by Paul Dye ‧ RELEASE DATE: July 14, 2020
Dye’s memoir is a balanced mix of moments both banal and breathtaking.
A passionate look at the U.S. space shuttle program through the life’s work of the longest-serving flight director in NASA’s history.
As with many of his peers in the space and aeronautical industries, Dye’s occupational choice was inspired by SF literature and the romantic longing to live out such cosmic possibilities in real life. The author was among the earthbound heroes at NASA flight control who helped guide space shuttles through all aspects of a mission. A former scuba instructor who studied aeronautical engineering at the University of Minnesota, the author fondly recalls in scrupulous detail the highlights of his three-decade career as a top NASA flight controller. He combines folksy anecdotes (he uses the term “folks” a lot) with esoteric mechanical details to convey how these technologically remarkable yet fragile, temperamental shuttles worked—or sometimes didn’t. Although Dye’s impressive recall of every aspect of his job history is largely both engaging and informative, he is overly indulgent with the aeronautical shoptalk, severely testing general readers’ tolerance for acronyms (a common pitfall that both space and military memoirs share). On the whole, it’s the author’s simple anecdotes about everyday working life at mission control that make for the most readable, entertaining sections. For instance, Dye’s recounting of the 1990s Shuttle-Mir program, a famously cooperative gesture between Russia and the U.S., is an insider’s look at how two countries’ very different work philosophies merged to successfully complete an unprecedented mission. We also read about the unforgettable time employee negligence led to the spontaneous combustion of the office coffee maker, creating widespread panic among the caffeine-addicted mission control employees. Most insightful are Dye’s reflections on the 1986 Challenger disaster and the problematic mission control culture that led to this infamously televised catastrophe.Dye’s memoir is a balanced mix of moments both banal and breathtaking.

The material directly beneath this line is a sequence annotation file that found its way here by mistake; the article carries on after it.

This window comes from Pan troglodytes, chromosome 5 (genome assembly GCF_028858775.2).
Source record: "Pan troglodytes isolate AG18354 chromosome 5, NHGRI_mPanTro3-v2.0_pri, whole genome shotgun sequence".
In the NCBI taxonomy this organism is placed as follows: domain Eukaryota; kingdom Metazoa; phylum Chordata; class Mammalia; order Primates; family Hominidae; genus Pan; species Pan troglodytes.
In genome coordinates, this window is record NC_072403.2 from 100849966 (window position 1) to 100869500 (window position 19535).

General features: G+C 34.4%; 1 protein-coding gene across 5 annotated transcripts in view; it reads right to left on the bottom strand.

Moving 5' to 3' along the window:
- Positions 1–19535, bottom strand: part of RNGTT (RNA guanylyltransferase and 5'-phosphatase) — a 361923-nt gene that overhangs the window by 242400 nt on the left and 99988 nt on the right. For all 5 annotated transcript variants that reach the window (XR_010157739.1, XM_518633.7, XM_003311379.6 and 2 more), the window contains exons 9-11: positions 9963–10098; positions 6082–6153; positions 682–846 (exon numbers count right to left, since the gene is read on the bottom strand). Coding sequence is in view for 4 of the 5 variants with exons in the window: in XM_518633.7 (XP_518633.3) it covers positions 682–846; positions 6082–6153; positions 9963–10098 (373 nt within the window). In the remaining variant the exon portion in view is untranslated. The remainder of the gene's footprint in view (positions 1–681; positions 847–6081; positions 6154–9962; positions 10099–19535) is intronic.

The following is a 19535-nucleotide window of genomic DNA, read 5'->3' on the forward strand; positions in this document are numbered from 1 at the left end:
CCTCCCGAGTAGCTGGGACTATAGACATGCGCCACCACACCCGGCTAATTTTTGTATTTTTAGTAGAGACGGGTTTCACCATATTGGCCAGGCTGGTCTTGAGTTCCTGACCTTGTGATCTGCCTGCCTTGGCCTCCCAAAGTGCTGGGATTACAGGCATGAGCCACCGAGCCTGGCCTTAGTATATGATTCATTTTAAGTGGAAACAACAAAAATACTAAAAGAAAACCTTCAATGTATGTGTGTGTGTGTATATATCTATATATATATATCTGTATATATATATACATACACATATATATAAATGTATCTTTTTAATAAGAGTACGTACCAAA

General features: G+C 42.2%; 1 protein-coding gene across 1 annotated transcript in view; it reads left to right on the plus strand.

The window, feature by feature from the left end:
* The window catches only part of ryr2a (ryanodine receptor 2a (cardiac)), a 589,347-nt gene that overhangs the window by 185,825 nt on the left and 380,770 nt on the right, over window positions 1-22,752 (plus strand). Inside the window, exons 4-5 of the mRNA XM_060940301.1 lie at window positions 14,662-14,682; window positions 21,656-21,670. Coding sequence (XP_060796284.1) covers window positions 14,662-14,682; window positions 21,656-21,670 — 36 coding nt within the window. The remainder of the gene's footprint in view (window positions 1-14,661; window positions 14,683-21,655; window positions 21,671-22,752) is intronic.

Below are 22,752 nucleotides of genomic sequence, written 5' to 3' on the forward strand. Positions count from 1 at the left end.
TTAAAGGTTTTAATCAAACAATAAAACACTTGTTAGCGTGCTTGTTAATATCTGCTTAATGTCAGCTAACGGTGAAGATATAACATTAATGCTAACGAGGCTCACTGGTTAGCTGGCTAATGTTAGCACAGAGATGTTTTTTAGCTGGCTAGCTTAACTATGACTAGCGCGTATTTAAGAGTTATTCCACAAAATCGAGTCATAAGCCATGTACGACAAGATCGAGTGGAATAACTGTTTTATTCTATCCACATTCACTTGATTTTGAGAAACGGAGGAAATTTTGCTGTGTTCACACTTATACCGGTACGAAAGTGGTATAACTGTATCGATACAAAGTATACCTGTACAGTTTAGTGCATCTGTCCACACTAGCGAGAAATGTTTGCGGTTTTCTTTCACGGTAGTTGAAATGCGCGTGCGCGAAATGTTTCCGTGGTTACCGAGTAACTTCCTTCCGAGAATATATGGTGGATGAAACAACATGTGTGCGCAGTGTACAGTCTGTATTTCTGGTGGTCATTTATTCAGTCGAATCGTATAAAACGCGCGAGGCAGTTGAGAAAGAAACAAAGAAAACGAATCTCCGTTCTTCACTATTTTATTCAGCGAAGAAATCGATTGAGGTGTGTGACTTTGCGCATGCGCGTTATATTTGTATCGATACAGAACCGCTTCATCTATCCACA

Pub Date: July 14, 2020
Page Count: 320
Review Posted Online: April 21, 2020
Kirkus Reviews Issue: May 15, 2020
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A blissfully vicarious, heartfelt glimpse into the life of a Manhattan burlesque dancer.
Awards & Accolades
New York Times Bestseller
A former New York City dancer reflects on her zesty heyday in the 1970s.